SYKESVILLE — A flip-flop by the Town Council president Monday means that all three incumbents will defend their seats in the May 7 town election.
Four challengers round out the field vying for the four-year council seats. The election will take place from 8 a.m. to 8 p.m. at the Town House.
Six weeks after announcing that he would not seek re-election, Council President Charles B. Mullins said at Monday's council meeting that he had changed his mind earlier that day.
Mullins, first elected in 1983, said he reconsidered on learning that Councilman Charles H. "Tim" Ferguson also would seek re-election. The third council incumbent, Maxine C. Wooleyhand, previously announced plans to run again.
Ferguson, Mullins and Wooleyhand have become known as "The Gang of Three" for their teaming up with the same conservative stances on budget and other matters. That pattern frequently has sparked dissension among the six-member council.
"I just want to look out for the taxpayer as I have for the last eight years," the 49-year-old Mullinssaid.
"The Gang of Three will not be as effective unless all three are voted back in," he added with a grin.
Wooleyhand said that she, Ferguson and Mullins "generally like and respect each other and that has a lot to do with (their cohesiveness). We've lived here a long time, raised our children here, and have a feel for the town."
Mullins, who owns and rents property in the downtown area, was the topvote-getter in the 1987 election. He was voted council president shortly afterward.
Ferguson, also first elected in 1983, sits on the Budget and Personnel Committee and was council president from 1985 to1987. He is on the county's Economic and Development Commission.
The 55-year-old councilman was a maintenance mechanic for the Maryland Division of Correction's central laundry unit before he retired on disability. He and his wife, Norma, have been married for 12 years.
Wooleyhand, 48, was first elected in 1987. She sits on the Recycling Committee and edits the town newsletter. She is Sykesville's representative to the Carroll chapter of the Maryland Municipal League, of which she also is secretary-treasurer. Wooleyhand ran unsuccessfully for a county commissioner seat last fall.
The councilwoman has been active in St. Joseph's Catholic Church, Carroll County Food Sunday and ESCAPE, an emergency-aid group. She is on the county's Board of Review of the Minimum Code of Livability and the Affordable Housing Advisory Group.
She and her husband of 29 years, William, have four sons. In 1990, she graduated from Carroll Community College with an associate degree in general studies, attaining a 3.95 grade-point average for the two-year program.
Four other residents were nominated as candidates Monday:
* Jonathan Herman, 38, is a six-year resident who owns Herman Woodworking, a restoration and cabinet business. Heis chairman of the Sykesville Planning Commission, was a consultanton restoration of the historic train station, and was a member of the now-defunct Sykesville Improvement Association.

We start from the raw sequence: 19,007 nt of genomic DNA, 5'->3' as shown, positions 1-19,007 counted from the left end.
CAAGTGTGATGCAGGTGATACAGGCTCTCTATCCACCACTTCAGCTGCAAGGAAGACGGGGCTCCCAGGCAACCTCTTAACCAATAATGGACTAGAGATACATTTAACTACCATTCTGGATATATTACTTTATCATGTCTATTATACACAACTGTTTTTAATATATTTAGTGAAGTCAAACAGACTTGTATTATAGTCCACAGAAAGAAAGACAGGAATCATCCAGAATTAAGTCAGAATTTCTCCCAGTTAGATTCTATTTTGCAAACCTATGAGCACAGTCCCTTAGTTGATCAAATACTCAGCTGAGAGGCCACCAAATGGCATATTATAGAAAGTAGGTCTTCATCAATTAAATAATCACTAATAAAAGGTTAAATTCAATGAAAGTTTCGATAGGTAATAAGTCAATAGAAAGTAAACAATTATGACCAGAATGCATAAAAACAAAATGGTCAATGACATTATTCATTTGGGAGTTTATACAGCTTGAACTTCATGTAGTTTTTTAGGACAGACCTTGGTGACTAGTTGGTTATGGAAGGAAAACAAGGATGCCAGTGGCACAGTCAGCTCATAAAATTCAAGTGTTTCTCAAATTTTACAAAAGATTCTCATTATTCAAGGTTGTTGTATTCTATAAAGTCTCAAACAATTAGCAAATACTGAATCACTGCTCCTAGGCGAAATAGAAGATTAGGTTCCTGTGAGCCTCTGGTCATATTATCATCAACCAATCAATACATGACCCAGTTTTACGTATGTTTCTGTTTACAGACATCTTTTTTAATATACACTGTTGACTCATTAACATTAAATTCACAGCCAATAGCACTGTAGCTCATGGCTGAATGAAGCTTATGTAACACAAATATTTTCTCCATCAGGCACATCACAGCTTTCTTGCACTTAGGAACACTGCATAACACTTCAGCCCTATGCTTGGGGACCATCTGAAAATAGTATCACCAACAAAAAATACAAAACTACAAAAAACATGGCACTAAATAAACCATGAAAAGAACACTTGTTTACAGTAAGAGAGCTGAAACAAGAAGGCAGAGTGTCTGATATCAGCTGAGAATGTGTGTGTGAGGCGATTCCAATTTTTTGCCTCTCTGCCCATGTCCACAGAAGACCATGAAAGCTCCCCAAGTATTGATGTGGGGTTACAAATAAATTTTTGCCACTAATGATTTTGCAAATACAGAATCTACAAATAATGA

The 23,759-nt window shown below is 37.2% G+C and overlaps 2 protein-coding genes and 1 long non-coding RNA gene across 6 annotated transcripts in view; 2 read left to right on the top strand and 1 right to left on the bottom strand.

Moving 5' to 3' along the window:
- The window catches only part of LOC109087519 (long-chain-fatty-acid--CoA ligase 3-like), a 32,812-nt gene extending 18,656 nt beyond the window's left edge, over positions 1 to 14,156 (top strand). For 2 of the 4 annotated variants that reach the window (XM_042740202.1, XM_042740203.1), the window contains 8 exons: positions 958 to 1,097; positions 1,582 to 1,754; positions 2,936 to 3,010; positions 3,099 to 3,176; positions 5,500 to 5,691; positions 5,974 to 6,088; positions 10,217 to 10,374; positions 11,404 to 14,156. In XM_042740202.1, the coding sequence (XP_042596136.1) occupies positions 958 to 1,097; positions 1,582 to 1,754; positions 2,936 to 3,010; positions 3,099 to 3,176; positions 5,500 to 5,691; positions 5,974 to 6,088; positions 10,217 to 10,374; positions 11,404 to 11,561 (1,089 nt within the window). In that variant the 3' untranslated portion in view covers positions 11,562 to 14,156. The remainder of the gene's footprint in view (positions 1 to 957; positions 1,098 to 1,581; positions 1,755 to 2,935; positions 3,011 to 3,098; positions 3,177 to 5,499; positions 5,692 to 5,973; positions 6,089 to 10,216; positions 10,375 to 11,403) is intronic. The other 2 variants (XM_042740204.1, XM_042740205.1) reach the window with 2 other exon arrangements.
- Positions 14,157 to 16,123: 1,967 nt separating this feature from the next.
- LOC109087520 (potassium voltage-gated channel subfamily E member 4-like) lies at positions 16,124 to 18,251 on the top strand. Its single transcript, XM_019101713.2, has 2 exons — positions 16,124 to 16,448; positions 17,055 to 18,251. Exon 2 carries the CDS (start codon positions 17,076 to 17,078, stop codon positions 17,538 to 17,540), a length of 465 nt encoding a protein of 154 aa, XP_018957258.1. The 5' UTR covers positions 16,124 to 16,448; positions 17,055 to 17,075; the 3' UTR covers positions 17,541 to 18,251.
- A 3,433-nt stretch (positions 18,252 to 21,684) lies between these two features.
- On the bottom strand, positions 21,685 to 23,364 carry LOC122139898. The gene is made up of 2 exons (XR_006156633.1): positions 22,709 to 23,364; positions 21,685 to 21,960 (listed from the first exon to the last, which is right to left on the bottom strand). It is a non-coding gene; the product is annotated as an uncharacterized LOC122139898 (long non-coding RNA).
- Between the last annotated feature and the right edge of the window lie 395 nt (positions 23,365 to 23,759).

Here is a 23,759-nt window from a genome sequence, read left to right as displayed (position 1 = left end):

"I want to bringmore continuity to the council as a group," Herman said. "Presently,the council is usually split three to three on most issues. I would be able to address issues on an individual basis."
His goals for the town are simply "to improve the quality of living for the people of Sykesville."
He and his wife, Rebecca, and two daughters live onNorwood Avenue.
* Walter Robert White, 48, believes "that people have not been fully represented. And if elected, I would hope that the Sykesville residents would look to me as their voice on the Town Council."
A management analyst with Loral Aerospace of Hanover, AnneArundel County, White has lived in the town for six years. He and his wife, Anita, and their two sons live on Second Avenue.
* Carole Norback, 37, is an administrative assistant to the president of Greenberg Publishing Co. and property agent for Greenberg Properties in Sykesville. She also is a hostess for the annual town Strawberry Festival in June, sponsored by the town's Historic Preservation Commission.
She said she is running for the council because of concern about the town's present direction.
Norback would seek "a unification ofall town members, including old and new residents." She added: "I want a growth in business and rehabilitation on Main Street and increased activity in community activism regarding recycling, safety and trees."
She also wants growth that "provides prosperity for the town without detracting from its quaintness."
A six-year resident, she and her husband, John, and their daughter live on Springfield Avenue.
* William "Bill" R. Hall Jr., 42, moved to town in 1983. He has been employed with the Baltimore City Fire Department for 19 years andworks part time at Greenberg Publishing Co.
"I want to do what I can to help make Sykesville a better place for me, my family and all the residents," he said.
His goals include improved safety for children, controlled growth, a renaissance of Sykesville's commerce and a more ambitious recycling program.